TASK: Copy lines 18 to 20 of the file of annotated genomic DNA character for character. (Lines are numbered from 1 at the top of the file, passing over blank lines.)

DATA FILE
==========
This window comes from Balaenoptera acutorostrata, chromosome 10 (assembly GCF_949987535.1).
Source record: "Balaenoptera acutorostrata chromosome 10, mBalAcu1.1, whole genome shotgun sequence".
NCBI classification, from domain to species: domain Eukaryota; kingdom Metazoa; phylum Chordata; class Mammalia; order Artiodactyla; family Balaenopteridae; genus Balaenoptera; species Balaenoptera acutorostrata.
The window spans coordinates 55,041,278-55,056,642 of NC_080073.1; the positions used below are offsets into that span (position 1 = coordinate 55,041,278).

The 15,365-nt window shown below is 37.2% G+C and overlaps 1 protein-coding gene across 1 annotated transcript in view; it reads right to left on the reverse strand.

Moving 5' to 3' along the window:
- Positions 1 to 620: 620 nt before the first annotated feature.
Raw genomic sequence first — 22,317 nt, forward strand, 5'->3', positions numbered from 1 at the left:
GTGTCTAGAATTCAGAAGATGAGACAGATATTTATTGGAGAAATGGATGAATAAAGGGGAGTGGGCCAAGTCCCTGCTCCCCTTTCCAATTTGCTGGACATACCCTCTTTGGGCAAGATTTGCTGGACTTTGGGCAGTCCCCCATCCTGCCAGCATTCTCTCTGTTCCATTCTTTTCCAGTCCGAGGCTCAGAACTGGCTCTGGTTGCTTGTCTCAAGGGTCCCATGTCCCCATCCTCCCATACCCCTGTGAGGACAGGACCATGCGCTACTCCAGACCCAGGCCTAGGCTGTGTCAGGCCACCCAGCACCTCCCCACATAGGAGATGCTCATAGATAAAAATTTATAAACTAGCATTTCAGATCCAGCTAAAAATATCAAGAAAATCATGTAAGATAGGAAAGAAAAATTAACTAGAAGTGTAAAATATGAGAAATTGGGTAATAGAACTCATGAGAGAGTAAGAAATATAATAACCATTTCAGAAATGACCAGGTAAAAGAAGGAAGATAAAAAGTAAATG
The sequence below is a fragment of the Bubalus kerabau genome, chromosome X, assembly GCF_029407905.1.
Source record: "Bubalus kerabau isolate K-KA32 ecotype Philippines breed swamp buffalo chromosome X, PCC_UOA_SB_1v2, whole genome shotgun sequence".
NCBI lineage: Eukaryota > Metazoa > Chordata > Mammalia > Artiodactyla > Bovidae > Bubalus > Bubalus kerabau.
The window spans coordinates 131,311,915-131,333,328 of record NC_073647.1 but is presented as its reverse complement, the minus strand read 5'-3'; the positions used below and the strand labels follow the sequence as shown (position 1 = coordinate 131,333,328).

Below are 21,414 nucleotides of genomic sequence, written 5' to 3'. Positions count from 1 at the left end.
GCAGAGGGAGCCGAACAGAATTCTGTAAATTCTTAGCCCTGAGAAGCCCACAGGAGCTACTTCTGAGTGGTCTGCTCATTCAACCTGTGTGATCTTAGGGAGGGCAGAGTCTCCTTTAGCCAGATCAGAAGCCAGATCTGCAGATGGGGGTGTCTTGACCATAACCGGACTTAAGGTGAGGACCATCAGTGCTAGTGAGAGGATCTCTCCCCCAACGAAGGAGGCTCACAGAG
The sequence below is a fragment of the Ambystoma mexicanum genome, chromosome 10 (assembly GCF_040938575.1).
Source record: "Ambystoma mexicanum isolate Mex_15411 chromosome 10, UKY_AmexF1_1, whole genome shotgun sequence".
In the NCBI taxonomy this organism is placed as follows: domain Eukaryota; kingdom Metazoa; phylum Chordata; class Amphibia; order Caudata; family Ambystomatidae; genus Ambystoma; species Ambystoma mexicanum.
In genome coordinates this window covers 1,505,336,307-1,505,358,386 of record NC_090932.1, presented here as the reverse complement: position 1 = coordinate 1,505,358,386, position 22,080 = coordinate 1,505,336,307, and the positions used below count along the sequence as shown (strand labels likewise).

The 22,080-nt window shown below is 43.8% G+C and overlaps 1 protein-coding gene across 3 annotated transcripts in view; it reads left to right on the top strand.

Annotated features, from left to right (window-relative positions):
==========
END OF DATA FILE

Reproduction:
In the NCBI taxonomy this organism is placed as follows: domain Eukaryota; kingdom Metazoa; phylum Chordata; class Amphibia; order Caudata; family Ambystomatidae; genus Ambystoma; species Ambystoma mexicanum.
In genome coordinates this window covers 1,505,336,307-1,505,358,386 of record NC_090932.1, presented here as the reverse complement: position 1 = coordinate 1,505,358,386, position 22,080 = coordinate 1,505,336,307, and the positions used below count along the sequence as shown (strand labels likewise).

The 22,080-nt window shown below is 43.8% G+C and overlaps 1 protein-coding gene across 3 annotated transcripts in view; it reads left to right on the top strand.